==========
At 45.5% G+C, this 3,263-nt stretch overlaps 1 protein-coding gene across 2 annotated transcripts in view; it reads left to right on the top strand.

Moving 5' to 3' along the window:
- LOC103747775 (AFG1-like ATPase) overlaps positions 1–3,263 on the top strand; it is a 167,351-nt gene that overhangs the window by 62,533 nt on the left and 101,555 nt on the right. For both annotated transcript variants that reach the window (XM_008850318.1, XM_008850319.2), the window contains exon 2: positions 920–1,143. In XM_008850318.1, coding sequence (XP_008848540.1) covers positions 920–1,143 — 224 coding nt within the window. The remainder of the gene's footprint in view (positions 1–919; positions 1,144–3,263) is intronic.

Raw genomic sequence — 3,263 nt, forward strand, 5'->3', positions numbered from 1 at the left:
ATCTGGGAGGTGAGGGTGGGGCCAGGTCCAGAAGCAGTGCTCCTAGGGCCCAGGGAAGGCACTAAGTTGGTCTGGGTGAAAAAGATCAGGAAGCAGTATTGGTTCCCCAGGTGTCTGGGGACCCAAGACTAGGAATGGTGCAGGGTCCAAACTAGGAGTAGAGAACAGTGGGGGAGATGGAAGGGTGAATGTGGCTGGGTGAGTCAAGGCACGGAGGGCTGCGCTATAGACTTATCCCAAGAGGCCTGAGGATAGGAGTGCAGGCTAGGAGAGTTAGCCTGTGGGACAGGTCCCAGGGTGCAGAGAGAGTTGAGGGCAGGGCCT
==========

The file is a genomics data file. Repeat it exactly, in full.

At 45.5% G+C, this 3,263-nt stretch overlaps 1 protein-coding gene across 2 annotated transcripts in view; it reads left to right on the top strand.

Moving 5' to 3' along the window:
- LOC103747775 (AFG1-like ATPase) overlaps positions 1–3,263 on the top strand; it is a 167,351-nt gene that overhangs the window by 62,533 nt on the left and 101,555 nt on the right. For both annotated transcript variants that reach the window (XM_008850318.1, XM_008850319.2), the window contains exon 2: positions 920–1,143. In XM_008850318.1, coding sequence (XP_008848540.1) covers positions 920–1,143 — 224 coding nt within the window. The remainder of the gene's footprint in view (positions 1–919; positions 1,144–3,263) is intronic.

Raw genomic sequence — 3,263 nt, forward strand, 5'->3', positions numbered from 1 at the left:
ATCTGGGAGGTGAGGGTGGGGCCAGGTCCAGAAGCAGTGCTCCTAGGGCCCAGGGAAGGCACTAAGTTGGTCTGGGTGAAAAAGATCAGGAAGCAGTATTGGTTCCCCAGGTGTCTGGGGACCCAAGACTAGGAATGGTGCAGGGTCCAAACTAGGAGTAGAGAACAGTGGGGGAGATGGAAGGGTGAATGTGGCTGGGTGAGTCAAGGCACGGAGGGCTGCGCTATAGACTTATCCCAAGAGGCCTGAGGATAGGAGTGCAGGCTAGGAGAGTTAGCCTGTGGGACAGGTCCCAGGGTGCAGAGAGAGTTGAGGGCAGGGCCT